Netanyahu And Obama’s Dueling Speeches

netanyahu obama
Israeli Prime Minister Benjamin Netanyahu looks on as President Obama speaks

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Israeli Prime Minister Benjamin Netanyahu’s address today before Congress in many ways mirrored President Barack Obama’s Middle East speech at the State Department May 19.Like Obama, Netanyahu first addressed the issues of Middle East democracy, then Iran (Obama spoke about Middle East economic support instead), and then finally the Israeli-Palestinian conflict.

Both leaders outlined their respective visions of the core elements necessary for Israeli-Palestinian peace. Each discussed Jerusalem, borders, security arrangements, and the steps Palestinians would need to take to best make peace.

But most important, both leaders avoided any clear pathway out of the stalemate that marks the current absence of a peace process. In fact, that pathway is absent from all four major speeches–including each leaders’ speech at the pro-Israeli lobby AIPAC on the Israeli-Palestinian conflict–over the past week. Both leaders spoke about ultimate negotiating positions, but neither provided concrete ways to overcome the obstacles that have prevented serious negotiations over the past two years.

Policy analysts could scrutinize the Netanyahu speech and find reason for hope as well as disappointment. Those who believe Netanyahu could be a peacemaker could point to his referencing a need for Israel to maintain a long-term military presence along the Jordan River, which could be reconciled with Obama’s call for a full, yet phased, Israeli withdrawal from the West Bank. Others will point to his call for Jerusalem to be the united capital of Israel and say that this could be reconciled with the Palestinian aspiration for the city to serve as the capital of two states.

Both leaders’ Washington speeches underscore a fundamental reality: They made separate cross-town public addresses within days of each other because there is no real agreement between them privately. Indeed, there is not even a serious dialogue between Israel and the United States (not to mention the Palestinians) over how to realise peace. George Mitchell, America’s peace envoy until May 13, had not even travelled to the region for some five months.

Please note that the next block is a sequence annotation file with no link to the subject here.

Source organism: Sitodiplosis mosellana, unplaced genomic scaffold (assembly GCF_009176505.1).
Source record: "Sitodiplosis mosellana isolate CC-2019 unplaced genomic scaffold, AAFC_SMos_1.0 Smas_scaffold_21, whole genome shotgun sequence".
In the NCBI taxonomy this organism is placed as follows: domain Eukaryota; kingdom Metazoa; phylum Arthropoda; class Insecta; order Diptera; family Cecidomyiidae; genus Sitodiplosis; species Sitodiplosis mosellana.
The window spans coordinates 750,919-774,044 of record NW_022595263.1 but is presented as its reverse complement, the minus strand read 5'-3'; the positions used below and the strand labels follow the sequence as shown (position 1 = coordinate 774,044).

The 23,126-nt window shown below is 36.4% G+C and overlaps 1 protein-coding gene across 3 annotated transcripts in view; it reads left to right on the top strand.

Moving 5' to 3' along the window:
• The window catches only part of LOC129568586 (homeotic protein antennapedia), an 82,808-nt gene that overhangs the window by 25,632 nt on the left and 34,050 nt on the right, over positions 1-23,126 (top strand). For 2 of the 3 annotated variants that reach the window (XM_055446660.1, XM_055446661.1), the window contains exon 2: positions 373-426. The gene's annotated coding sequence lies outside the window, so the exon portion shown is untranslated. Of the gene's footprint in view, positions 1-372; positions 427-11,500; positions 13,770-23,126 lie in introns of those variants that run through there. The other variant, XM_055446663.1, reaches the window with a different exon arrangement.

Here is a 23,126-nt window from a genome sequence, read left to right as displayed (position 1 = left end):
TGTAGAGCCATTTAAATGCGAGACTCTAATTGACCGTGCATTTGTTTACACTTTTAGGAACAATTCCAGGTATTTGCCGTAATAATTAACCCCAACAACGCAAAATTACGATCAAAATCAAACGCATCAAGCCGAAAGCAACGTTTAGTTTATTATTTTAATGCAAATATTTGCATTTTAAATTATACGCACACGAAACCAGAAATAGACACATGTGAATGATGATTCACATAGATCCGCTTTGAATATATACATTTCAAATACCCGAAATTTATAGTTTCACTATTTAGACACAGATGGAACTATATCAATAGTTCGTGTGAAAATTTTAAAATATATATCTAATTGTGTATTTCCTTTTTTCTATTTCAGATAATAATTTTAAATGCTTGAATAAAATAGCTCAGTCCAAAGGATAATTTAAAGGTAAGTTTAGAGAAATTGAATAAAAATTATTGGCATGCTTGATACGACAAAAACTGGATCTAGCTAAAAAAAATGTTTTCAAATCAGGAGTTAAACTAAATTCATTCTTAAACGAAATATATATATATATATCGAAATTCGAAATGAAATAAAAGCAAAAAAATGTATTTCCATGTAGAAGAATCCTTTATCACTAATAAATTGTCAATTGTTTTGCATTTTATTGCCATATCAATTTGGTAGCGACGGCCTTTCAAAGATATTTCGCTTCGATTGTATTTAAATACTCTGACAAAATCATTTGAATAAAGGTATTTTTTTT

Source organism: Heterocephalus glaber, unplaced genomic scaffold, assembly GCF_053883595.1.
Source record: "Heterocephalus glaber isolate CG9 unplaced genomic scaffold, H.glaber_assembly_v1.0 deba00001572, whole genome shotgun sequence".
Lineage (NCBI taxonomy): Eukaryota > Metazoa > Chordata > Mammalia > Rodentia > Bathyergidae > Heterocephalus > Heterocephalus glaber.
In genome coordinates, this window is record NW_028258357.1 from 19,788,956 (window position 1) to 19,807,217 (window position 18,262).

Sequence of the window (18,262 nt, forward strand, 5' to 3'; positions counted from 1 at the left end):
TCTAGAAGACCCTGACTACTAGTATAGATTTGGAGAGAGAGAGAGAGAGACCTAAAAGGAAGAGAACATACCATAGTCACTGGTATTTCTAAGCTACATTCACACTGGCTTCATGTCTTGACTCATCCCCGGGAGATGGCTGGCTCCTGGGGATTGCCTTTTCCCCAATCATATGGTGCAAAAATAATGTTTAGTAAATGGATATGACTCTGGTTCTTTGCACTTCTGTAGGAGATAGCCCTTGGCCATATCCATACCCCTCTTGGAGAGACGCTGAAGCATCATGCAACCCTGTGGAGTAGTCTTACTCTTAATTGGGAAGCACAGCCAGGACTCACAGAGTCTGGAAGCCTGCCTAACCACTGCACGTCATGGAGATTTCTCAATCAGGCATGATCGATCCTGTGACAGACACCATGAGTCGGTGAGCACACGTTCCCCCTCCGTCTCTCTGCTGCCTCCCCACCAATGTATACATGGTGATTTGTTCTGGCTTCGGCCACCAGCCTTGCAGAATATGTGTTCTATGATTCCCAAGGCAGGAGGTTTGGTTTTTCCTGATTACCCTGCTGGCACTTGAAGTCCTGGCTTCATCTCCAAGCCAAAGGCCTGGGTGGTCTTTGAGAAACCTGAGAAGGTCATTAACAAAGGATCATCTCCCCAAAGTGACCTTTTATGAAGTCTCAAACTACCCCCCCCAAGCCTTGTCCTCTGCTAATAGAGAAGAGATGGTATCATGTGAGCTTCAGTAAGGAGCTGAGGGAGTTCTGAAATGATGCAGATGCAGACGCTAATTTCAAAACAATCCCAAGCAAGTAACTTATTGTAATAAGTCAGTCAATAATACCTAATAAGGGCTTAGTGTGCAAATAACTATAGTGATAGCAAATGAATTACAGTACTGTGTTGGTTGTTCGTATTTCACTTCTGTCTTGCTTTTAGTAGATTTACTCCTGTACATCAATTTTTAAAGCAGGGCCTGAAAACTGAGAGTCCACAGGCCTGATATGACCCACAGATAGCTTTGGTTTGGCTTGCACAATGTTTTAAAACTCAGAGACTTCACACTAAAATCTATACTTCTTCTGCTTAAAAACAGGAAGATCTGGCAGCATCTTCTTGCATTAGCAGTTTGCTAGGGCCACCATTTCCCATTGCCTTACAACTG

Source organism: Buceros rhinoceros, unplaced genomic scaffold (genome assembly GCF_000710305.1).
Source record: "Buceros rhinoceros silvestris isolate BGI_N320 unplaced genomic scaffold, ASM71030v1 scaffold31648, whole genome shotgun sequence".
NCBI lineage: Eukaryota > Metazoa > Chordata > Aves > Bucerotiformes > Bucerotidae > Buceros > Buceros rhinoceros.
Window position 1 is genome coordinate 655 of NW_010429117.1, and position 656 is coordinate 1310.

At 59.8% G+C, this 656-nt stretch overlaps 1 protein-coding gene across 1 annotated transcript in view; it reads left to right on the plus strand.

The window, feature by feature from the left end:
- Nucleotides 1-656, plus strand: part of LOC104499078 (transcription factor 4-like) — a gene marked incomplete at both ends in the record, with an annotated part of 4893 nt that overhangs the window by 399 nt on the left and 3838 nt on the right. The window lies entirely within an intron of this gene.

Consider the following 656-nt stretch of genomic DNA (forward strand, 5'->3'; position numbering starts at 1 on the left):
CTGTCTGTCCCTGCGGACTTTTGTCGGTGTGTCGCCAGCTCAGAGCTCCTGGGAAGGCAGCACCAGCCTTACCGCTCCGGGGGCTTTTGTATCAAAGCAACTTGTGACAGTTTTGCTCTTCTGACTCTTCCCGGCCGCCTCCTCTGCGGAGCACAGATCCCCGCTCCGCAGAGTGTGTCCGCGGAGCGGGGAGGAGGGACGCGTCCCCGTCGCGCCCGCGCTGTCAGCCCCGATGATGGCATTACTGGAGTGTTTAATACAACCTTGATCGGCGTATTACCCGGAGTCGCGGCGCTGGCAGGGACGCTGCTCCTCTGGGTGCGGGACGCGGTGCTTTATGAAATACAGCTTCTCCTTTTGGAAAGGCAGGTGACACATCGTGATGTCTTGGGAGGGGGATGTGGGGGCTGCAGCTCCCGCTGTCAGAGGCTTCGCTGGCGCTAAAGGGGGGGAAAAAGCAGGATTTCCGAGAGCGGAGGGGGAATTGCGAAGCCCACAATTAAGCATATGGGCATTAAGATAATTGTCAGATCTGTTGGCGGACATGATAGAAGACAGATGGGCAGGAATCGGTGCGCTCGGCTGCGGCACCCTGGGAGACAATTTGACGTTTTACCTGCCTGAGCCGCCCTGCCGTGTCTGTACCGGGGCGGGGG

The fundamental problem today is not that the United States, Israel, and the Palestinians disagree about an Israeli-Palestinian peace settlement–that is what negotiations are for. It is that the three leaders are so mutually mistrustful that they cannot even bring themselves to engage seriously with one another.

Netanyahu’s pre-departure expression of “expectations” for Obama was driven less by the president’s enunciation of the 1967 line as the basis for a border than the fact that Obama delivered the remarks just before Netanyahu was about to board his plane for Washington with little advance notice.

Even if Netanyahu had wanted to embrace the new Obama vision, he did not have the chance to line up his core political partners to do so. Yet the White House did not want to pre-cook the president’s remarks with an Israeli leader it feared would leak or somehow sabotage them. That construction plans were approved for 1,500 new Israeli housing units on the Palestinian side of the Green Line as the president was delivering his State Department speech only confirmed American suspicions. This mutual absence of trust created a real lost opportunity for the United States and Israel to generate a peace strategy when the two countries’ leaders came together last Friday.

New foundations of trust and new channels of communication are needed for serious diplomacy to resume between American, Israeli, and Palestinian officials. But first, the cardinal rule of partnership–no surprises–needs to be reaffirmed among the parties. Until this principle is reestablished and demonstrated, it will be impossible for the lofty ideals of peace, so artfully articulated in Washington, to be realised in the Middle East.

This post originally appeared at Council on Foreign Relations.